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Rewiring America


In spurring a clean-energy revolution, it won't be enough for Barack Obama to penalize carbon-intensive energy producers, or to incentivize and subsidize the development of cleaner technologies. Instead, according to a new report, the President-Elect will have to oversee nothing less than a comprehensive revamp of America's entire energy-distribution infrastructure. Essentially, cleaning up America's energy supply will require rewiring the entire country.

At present, the electricity we use is shunted around via a rickety series of overlapping distribution networks, run by regional planners with little central management. The system is already operating at near-capacity, and it doesn’t take much to tip it over the edge; as New Yorkers learned back in 2003, a single downed power-line can trigger a chain reaction that knocks out the electricity supply for tens of millions of people.

Researchers say that the rush to embrace renewable energy could place further strain on the system. Coal plants may be dirty, but they’re convenient: they provide a steady stream of electricity, and can be constructed close to the urban centers where demand is greatest. Solar and wind facilities, by contrast, provide unpredictable bursts of energy, and have to be built in mostly rural areas where sun and wind resources are most readily available. That means that to make renewable energy a truly viable alternative to coal, we’re going to need a massive national network of high-tech energy “superhighways”, efficient enough to carry energy over vast distances and responsive enough to combine fluctuating energy sources from around the country to provide consumers with a steady supply.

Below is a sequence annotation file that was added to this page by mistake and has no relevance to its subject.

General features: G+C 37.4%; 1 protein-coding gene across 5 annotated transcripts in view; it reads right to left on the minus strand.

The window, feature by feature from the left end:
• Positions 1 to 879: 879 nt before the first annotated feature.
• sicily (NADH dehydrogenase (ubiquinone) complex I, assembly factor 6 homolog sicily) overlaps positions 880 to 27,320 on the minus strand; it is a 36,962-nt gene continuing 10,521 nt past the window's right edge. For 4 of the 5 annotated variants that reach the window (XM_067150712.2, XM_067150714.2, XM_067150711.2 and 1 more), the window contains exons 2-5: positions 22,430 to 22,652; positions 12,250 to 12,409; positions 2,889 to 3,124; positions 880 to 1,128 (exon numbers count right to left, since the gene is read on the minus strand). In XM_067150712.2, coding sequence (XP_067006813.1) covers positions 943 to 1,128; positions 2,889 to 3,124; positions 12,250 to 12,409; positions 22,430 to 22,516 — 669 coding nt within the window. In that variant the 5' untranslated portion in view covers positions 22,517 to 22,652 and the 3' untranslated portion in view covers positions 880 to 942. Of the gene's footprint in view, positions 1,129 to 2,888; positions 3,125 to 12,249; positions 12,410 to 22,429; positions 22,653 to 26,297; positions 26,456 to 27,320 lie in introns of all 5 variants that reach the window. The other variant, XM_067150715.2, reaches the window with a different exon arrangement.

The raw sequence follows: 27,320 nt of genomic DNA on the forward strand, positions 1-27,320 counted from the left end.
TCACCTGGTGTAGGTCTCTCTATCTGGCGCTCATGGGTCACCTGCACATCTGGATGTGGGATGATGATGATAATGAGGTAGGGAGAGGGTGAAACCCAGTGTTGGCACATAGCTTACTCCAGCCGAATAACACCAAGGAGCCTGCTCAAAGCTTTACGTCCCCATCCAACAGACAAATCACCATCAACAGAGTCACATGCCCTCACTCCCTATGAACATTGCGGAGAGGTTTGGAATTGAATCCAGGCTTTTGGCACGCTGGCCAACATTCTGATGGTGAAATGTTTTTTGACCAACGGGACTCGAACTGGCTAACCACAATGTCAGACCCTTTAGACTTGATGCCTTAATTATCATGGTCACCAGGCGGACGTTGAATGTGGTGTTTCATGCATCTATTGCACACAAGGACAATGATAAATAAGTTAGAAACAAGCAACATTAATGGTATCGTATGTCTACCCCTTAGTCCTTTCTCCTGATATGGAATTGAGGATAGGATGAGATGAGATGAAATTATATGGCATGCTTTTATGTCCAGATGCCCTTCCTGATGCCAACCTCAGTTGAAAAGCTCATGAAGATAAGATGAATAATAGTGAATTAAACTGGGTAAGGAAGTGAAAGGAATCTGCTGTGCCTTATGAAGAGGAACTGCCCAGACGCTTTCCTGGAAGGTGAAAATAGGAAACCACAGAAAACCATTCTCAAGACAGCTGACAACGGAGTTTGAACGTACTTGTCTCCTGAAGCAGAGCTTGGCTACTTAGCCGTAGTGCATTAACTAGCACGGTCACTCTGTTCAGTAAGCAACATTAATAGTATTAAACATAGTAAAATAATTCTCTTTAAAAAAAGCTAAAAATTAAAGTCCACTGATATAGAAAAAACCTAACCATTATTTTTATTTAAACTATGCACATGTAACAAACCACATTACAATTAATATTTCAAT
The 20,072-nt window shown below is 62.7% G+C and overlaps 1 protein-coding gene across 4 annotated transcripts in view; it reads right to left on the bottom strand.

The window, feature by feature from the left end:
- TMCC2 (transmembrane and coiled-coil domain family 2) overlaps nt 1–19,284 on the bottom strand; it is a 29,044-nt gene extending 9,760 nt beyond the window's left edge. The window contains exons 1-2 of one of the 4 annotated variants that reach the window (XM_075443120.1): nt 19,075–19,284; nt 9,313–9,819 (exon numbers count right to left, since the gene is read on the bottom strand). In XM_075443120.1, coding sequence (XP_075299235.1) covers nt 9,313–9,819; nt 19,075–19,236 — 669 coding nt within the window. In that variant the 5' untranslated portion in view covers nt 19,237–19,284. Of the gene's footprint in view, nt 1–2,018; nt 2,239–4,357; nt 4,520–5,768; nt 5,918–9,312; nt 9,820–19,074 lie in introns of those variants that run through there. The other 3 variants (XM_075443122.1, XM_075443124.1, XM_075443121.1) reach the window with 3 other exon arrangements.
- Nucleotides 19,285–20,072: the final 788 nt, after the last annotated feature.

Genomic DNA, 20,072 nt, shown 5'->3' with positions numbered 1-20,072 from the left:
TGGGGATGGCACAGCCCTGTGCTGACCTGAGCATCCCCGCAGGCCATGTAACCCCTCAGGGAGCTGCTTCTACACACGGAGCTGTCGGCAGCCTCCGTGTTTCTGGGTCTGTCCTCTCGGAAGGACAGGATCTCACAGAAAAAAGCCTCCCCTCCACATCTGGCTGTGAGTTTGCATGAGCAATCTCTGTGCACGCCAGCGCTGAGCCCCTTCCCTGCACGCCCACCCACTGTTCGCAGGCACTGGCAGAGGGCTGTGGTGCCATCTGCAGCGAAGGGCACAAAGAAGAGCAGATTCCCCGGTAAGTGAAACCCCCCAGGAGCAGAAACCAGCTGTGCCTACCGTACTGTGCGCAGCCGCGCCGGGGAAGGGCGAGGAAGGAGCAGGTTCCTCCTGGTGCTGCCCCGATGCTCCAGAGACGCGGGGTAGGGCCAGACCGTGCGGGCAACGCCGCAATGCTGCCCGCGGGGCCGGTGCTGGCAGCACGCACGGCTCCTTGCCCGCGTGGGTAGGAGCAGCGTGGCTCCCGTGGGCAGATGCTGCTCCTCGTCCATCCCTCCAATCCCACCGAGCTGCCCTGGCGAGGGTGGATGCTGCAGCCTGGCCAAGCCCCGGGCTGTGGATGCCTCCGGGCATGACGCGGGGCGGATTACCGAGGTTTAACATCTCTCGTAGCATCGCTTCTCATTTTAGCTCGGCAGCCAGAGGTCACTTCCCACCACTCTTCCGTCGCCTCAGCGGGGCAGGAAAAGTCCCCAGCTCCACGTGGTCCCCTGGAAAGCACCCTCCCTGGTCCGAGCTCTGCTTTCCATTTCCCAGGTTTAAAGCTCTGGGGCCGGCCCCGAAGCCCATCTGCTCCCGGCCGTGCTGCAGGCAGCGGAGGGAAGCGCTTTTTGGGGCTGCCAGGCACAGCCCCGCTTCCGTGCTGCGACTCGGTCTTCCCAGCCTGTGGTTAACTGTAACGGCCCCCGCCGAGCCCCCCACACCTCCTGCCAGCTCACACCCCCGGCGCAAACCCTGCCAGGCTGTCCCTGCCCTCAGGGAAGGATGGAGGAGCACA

Rewiring America won’t come cheap: it’s been estimated that a national network of high-efficiency power-lines could cost up to $400 billion over the next decade. On the other hand, there are costs associated with our current creaking infrastructure: we currently lose between $80 billion and $188 billion a year thanks to power outages and other transmission problems, and pricing inefficiencies due to poor distribution dramatically increase the cost for consumers.

On the campaign trail, Obama said that he understood the need to overhaul America’s energy infrastructure. Now that he’s been handed the keys to the Oval Office, he needs to make good on that promise, explaining how he'll fund the installation of new power lines - and how he'll overcome the opposition of conservationists and regional interest groups. That won't be an easy task - but if Obama's serious about cleaning up America, it's a challenge he needs to take on.